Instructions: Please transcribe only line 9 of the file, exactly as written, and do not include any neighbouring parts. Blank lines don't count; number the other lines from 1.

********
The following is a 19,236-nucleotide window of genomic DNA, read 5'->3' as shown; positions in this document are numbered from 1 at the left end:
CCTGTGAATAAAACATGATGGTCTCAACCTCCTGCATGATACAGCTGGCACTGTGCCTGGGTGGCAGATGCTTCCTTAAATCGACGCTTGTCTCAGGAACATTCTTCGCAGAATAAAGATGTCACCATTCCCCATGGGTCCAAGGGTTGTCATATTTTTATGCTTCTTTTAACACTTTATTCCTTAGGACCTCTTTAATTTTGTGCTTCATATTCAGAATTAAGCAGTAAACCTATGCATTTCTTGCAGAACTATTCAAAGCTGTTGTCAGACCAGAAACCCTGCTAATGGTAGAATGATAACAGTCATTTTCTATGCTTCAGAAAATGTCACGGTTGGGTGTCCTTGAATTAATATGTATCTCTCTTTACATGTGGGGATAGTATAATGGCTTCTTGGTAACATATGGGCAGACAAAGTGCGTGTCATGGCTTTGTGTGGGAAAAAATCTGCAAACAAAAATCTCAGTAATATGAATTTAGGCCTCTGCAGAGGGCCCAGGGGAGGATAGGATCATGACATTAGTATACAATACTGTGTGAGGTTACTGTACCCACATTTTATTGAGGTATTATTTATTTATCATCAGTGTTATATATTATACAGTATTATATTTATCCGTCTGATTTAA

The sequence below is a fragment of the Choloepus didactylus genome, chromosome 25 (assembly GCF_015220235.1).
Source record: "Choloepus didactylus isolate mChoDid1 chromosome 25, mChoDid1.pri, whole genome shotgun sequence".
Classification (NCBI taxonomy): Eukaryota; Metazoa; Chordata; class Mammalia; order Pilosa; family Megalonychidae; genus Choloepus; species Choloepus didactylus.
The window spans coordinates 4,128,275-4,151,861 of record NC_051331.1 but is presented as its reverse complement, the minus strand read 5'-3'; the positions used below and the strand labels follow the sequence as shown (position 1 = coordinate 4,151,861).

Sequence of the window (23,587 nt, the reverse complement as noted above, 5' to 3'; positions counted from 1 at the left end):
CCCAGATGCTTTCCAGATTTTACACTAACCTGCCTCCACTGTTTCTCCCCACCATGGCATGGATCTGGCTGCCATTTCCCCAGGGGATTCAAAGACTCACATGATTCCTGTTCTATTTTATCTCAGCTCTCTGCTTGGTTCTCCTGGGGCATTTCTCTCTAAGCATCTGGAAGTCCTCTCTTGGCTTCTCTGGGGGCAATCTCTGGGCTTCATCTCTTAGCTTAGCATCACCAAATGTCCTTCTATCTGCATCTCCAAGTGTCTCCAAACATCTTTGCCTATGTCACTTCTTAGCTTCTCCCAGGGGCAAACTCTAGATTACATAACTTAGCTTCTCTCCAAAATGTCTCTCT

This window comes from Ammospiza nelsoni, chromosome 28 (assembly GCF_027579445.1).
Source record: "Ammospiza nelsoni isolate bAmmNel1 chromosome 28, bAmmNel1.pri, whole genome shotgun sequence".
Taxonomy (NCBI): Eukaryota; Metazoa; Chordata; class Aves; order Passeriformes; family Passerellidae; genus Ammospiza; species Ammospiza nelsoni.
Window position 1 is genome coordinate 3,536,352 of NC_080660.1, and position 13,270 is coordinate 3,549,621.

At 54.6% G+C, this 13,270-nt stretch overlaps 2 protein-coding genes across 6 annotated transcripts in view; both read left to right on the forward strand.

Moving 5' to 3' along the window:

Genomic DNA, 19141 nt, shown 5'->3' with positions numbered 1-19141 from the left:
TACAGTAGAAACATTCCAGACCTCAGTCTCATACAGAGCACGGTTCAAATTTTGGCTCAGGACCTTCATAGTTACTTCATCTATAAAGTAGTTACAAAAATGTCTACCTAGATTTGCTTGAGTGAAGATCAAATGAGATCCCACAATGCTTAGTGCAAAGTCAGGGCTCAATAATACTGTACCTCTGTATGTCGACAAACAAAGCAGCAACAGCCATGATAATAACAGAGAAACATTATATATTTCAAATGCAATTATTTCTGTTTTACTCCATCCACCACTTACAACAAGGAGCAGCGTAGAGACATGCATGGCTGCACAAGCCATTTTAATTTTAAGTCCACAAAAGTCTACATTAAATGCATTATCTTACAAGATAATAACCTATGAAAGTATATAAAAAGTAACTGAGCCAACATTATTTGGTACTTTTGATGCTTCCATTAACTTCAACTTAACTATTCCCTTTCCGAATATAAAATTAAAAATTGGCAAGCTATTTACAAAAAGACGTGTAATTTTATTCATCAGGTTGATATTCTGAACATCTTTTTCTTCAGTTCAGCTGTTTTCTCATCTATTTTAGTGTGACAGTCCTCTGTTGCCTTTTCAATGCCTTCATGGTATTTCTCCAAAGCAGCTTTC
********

This window comes from Ammospiza nelsoni, chromosome 28 (assembly GCF_027579445.1).